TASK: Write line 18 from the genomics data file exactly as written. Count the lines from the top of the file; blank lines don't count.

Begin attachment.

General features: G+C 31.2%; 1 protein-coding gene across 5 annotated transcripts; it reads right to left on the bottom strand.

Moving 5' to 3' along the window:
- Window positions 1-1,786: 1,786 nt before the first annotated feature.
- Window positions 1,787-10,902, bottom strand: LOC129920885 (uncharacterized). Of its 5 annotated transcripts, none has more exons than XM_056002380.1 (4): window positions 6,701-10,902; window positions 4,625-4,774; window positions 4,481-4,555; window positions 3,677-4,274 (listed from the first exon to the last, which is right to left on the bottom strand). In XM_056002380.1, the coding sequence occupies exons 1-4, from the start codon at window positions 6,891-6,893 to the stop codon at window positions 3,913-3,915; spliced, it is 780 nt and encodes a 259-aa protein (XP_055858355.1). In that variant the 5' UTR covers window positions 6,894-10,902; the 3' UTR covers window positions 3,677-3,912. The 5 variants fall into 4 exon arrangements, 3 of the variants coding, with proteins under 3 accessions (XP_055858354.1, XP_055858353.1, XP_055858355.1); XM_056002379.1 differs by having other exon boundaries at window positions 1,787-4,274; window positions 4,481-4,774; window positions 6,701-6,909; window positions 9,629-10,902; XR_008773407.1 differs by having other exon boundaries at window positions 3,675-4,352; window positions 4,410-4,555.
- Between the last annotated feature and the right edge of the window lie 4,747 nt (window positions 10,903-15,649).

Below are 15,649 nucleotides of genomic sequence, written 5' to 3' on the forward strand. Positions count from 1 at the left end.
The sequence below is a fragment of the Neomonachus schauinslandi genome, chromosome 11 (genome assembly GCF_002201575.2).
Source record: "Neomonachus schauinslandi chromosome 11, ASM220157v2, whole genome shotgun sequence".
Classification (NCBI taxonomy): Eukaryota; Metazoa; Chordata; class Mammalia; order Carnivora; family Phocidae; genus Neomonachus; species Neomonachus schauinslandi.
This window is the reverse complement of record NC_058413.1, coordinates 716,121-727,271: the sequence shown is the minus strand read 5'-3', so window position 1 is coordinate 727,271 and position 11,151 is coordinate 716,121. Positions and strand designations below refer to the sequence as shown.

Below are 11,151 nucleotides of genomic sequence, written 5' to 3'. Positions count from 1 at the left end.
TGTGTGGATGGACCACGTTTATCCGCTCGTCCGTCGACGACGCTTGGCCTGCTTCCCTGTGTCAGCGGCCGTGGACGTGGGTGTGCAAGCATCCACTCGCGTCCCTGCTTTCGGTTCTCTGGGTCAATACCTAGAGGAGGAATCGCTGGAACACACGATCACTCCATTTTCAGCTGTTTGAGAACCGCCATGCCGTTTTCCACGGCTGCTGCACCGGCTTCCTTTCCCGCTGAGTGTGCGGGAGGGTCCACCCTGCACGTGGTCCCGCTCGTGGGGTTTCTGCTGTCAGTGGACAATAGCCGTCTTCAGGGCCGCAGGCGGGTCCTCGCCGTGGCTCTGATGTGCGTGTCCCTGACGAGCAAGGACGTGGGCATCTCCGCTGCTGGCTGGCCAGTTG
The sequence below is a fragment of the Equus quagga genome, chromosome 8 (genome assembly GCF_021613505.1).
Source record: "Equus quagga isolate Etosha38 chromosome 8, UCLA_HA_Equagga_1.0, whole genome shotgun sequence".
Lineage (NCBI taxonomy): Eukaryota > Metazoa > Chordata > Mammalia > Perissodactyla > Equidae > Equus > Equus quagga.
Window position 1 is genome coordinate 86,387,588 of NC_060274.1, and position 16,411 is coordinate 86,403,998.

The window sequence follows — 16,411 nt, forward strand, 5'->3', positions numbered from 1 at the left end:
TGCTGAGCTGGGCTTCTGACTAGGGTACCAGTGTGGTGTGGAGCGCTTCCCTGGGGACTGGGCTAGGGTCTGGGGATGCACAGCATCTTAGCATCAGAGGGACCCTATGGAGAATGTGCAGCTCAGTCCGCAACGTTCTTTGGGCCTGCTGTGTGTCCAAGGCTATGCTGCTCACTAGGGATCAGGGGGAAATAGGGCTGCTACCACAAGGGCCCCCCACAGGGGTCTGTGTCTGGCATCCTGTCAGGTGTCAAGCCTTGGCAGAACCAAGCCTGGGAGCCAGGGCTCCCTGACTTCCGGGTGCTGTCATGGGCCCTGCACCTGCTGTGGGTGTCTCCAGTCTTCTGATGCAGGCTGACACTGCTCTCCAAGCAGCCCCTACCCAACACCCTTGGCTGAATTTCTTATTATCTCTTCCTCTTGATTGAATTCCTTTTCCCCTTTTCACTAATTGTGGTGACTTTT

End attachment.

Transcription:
TGCTGAGCTGGGCTTCTGACTAGGGTACCAGTGTGGTGTGGAGCGCTTCCCTGGGGACTGGGCTAGGGTCTGGGGATGCACAGCATCTTAGCATCAGAGGGACCCTATGGAGAATGTGCAGCTCAGTCCGCAACGTTCTTTGGGCCTGCTGTGTGTCCAAGGCTATGCTGCTCACTAGGGATCAGGGGGAAATAGGGCTGCTACCACAAGGGCCCCCCACAGGGGTCTGTGTCTGGCATCCTGTCAGGTGTCAAGCCTTGGCAGAACCAAGCCTGGGAGCCAGGGCTCCCTGACTTCCGGGTGCTGTCATGGGCCCTGCACCTGCTGTGGGTGTCTCCAGTCTTCTGATGCAGGCTGACACTGCTCTCCAAGCAGCCCCTACCCAACACCCTTGGCTGAATTTCTTATTATCTCTTCCTCTTGATTGAATTCCTTTTCCCCTTTTCACTAATTGTGGTGACTTTT